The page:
Craig Sullivan’s Retired Daytona Will Be Missed By Many
Words/Photos Rod Short
In some ways, racehorses are much like state-of-the-art Pro Mod cars. They usually only perform at the very top level for 2-3 years. When their time is done, horses go out to pasture while out-of-date race cars are relegated to the barn.
Indiana’s Craig Sullivan efforts extended the life of a used NHRA Pro Mod rolling chassis and brought it new-found acclaim as a tribute to the king of NASCAR racing which is Richard Petty.
Sullivan’s SuperBird began its second life at the 2015 PRI show, where it became an instant hit with the fans. That popularity has endured as the NMCA reported it always attracted the largest crowds at its events last year.
Chris Davis of Kryptonite Kustomz developed the artwork which depicts a rusted Richard Petty Dodge Daytona with its iconic number 43 that might have been found in a barn. The body wrap raises wonder and questions among more than a few race fans if Petty ever did actually drag race.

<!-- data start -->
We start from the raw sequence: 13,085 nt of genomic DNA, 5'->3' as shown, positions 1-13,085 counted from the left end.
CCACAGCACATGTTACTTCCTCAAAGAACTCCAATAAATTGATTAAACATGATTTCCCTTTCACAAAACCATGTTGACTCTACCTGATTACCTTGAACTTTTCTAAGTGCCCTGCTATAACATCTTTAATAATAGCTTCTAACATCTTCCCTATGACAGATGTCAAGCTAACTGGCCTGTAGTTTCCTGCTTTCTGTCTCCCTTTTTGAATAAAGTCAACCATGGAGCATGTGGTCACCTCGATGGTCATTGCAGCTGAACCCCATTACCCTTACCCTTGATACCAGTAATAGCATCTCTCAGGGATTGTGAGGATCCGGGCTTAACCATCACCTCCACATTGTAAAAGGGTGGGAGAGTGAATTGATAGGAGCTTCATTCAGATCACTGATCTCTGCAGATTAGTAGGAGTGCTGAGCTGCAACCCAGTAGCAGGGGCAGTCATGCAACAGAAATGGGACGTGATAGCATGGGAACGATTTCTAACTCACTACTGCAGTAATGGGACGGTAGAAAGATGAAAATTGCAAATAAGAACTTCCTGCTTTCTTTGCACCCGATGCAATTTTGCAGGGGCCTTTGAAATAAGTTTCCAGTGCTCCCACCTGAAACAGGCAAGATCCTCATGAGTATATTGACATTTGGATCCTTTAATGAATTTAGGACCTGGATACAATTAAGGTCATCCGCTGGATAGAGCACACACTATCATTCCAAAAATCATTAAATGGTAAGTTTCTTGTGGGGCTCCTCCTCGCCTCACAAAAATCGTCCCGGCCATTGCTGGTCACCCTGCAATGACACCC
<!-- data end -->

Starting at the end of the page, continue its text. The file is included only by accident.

The answer is, yes!
The year was 1965. Petty, coming off his first stock car racing championship, had basically boycotted NASCAR when they banned the 426 Hemi from competition. While some of the other Mopar teams opted to race in the USAC series, Petty stayed true to his Southern roots and went drag racing on the match race circuit with his “Outlawed” Plymouth Barracuda.
Tragedy struck not long into that 1965 season, however, when a broken suspension part caused Petty’s car to suddenly veer into a crowd, killing an eight-year-old boy and hospitalizing six. A story has been told that a distraught Petty returned home, cut the car up and buried it where it remains to this day.
With a calendar still full of contracted match races, the Petty family used an already-built second car dubbed “43/Jr.” to make those dates before he would return to NASCAR competition later that same year. In 1967, Richard Petty won his second stock car championship in a Plymouth. Although he never actually raced a 1969 Dodge Charger Daytona, Petty won eight events in a Plymouth Superbird in 1970 and remains one of the most popular machines that Petty ever drove.
Sullivan’s Pro Modified reminds more than a few gray-haired fans of the days when a Petty-blue A/FX car was tearing up the eighth mile as a forerunner to this modern Pro Modified machine. Petty may never had run low 3.70s at nearly 210 mph as this car has, but Sullivan’s tribute to the King surely brought back memories that likely ran just as fast.